Collision vs. Comprehensive Car Insurance
Our vehicles are a vital part of our everyday lives. We work hard for them and they work hard for us. So it’s only natural that we want to protect them. When it comes to ensuring your vehicle is well protected in California, Colorado, Idaho, Oregon, Washington, Wyoming, or anywhere else in the Western United States, there are a few options to consider, including comprehensive and collision insurance. So what is collision and comprehensive coverage anyway?
Most states require drivers to have car insurance that covers injuries or damage they cause to others. This is known as liability insurance. However, many states do not require auto insurance for the damages you incur to your own vehicle. That’s where the terms “comprehensive” and “collision” insurance come into play.
Because comprehensive and collision insurance tend to work hand-in-hand in repairing damages sustained to your vehicle, understanding the differences between the two will help you ensure you're adequately covered.
What Is Collision Insurance?
Collision insurance will cover the cost for repairs to your vehicle in the unfortunate incident that you:
- Crash into another vehicle or another vehicle collides with yours
- Roll your vehicle
- Hit a stationary object (streetlight, pole, etc.)
If your car is damaged in a hit-and-run, you will generally be covered through collision insurance. However, this is not always the case in some states, including no-fault states.
In any of the above cases, if the cost to repair is more than the value of the vehicle, your auto insurance provider will pay to replace your vehicle based on its market value at the time of the accident.
NOTE: It’s important not to confuse collision coverage with liability insurance, as collision insurance does not cover damages to other people’s property.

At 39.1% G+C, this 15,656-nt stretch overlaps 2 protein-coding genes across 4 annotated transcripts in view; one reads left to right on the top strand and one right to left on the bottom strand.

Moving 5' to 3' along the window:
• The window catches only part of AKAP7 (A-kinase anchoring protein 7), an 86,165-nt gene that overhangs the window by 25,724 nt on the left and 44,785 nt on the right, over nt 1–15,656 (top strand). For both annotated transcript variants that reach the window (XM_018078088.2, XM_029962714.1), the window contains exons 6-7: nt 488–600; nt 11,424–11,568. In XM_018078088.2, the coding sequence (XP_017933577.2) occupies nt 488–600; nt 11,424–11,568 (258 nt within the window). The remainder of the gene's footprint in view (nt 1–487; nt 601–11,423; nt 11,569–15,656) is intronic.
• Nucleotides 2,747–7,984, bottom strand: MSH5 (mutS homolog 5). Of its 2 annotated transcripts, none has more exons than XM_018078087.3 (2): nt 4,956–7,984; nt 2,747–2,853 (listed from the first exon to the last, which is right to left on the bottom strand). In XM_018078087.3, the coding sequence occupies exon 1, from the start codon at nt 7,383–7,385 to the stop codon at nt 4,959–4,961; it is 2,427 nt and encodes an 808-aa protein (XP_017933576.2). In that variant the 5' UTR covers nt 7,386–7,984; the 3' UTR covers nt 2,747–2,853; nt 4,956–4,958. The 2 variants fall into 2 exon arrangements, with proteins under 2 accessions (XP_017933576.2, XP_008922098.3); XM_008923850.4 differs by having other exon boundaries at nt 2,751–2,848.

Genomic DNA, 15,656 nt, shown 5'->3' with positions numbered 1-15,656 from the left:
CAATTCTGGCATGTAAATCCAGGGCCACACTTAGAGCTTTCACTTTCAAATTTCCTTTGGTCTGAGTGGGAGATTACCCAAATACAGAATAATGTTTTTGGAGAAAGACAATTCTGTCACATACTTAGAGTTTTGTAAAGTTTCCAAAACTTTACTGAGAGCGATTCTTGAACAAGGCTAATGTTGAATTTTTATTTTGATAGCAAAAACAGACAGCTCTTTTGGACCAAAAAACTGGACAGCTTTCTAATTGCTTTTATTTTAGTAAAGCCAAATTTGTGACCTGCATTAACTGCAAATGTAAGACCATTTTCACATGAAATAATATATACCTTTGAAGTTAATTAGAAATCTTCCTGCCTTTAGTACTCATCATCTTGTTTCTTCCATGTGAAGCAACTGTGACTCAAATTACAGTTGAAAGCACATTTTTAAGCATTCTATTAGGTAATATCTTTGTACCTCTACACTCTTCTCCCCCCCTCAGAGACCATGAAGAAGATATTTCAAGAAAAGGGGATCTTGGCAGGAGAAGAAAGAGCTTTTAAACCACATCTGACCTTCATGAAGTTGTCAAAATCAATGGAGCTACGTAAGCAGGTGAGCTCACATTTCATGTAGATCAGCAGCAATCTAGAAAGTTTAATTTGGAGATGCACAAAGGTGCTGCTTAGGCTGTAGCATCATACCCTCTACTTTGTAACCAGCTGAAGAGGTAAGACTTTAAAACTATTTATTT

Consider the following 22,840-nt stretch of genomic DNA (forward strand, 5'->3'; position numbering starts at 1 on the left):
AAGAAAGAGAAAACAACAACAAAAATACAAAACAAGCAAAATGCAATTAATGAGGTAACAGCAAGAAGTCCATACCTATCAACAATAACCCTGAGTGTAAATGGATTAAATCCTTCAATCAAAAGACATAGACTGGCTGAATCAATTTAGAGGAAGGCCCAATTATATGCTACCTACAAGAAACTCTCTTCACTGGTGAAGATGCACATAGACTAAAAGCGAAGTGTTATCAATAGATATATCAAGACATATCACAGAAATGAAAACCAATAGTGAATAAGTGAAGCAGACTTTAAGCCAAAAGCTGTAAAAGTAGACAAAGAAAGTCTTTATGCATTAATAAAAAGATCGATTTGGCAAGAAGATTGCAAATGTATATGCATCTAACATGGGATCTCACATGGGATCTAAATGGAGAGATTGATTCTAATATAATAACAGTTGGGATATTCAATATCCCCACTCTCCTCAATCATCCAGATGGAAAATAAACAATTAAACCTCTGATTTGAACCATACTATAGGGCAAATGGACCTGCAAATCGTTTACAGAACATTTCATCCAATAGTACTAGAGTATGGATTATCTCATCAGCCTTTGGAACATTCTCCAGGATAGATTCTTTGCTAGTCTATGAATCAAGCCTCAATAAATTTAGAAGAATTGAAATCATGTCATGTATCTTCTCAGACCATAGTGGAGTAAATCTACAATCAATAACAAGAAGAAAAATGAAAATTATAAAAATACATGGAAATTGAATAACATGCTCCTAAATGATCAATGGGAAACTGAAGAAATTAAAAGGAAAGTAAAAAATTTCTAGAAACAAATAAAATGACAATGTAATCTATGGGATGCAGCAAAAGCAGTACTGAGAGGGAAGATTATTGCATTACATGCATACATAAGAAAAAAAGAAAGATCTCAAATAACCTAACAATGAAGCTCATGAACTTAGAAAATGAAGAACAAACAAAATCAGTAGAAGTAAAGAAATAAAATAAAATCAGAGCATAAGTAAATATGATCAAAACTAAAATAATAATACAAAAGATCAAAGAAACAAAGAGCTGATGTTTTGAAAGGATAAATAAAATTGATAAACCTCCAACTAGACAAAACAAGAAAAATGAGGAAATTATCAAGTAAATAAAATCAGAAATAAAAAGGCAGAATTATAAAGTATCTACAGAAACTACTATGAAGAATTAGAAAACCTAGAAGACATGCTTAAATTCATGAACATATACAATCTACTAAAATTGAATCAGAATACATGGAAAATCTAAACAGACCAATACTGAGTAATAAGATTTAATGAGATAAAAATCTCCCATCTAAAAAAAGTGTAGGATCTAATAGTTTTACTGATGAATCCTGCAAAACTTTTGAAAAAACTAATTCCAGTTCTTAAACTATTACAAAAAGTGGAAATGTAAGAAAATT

Do I Need Collision Insurance?
There are a few factors you should consider when deciding whether or not to purchase collision insurance.
- Vehicle value: If your vehicle is only worth a few thousand dollars or less, it might make sense to decline collision coverage and pay for any collision damage out of pocket.
- Risk of experiencing an accident: If you drive your vehicle infrequently, your risk of getting into an accident will be much lower than if you drive everyday in heavily-populated areas.
What if I have a loan on my vehicle? If you have a loan on your vehicle, many lenders will require you to have collision insurance. Be sure to check in with your agent to see what your state's requirements are and keep in mind that in the event you damage your vehicle and don’t have collision insurance, you’ll be personally responsible for covering the cost of repairs or paying off the full value of the original loan.
What does Comprehensive Car Insurance Cover?
Comprehensive car insurance does not actually provide you complete coverage as the name might indicate. Rather, comprehensive auto insurance covers damage to your vehicle from incidents other than collisions. More specifically, incidents that many would consider "acts of God or nature" and are out of the driver’s control. This typically includes:
- Theft and vandalism
- Cracked or shattered windows
- Damage from hitting an animal (deer, bird, etc.)
- Damage from falling objects (tree limbs)
- Severe weather damage (floodwaters)
- Natural disasters (earthquake, tornado, hurricane, etc.)
Do I Need Comprehensive Car Insurance?
Just like collision coverage, there are a few factors to consider when determining if comprehensive car insurance is right for you.
- Vehicle value: If you drive a newer and/or high-value vehicle, this coverage can save you from paying significant costs to repair or replace your vehicle.
- Population density: Heavily-populated urban areas are typically more prone to things like theft and vandalism.
- Weather: Do you live in an area with typically calm or harsh weather? Unfortunately, the Western United States offers the greatest variety of natural disaster risks in the entire country.
Grange Insurance Association has been protecting communities in California, Colorado, Idaho, Oregon, Washington, and Wyoming since 1894. We understand that car insurance is not one size fits all, which is why our personal auto policy provides both comprehensive and collision insurance as part of the coverage.
Questions? Our insurance experts will work closely with you to compare the benefits of comprehensive vs. collision car insurance and determine a policy that works best for your individual needs.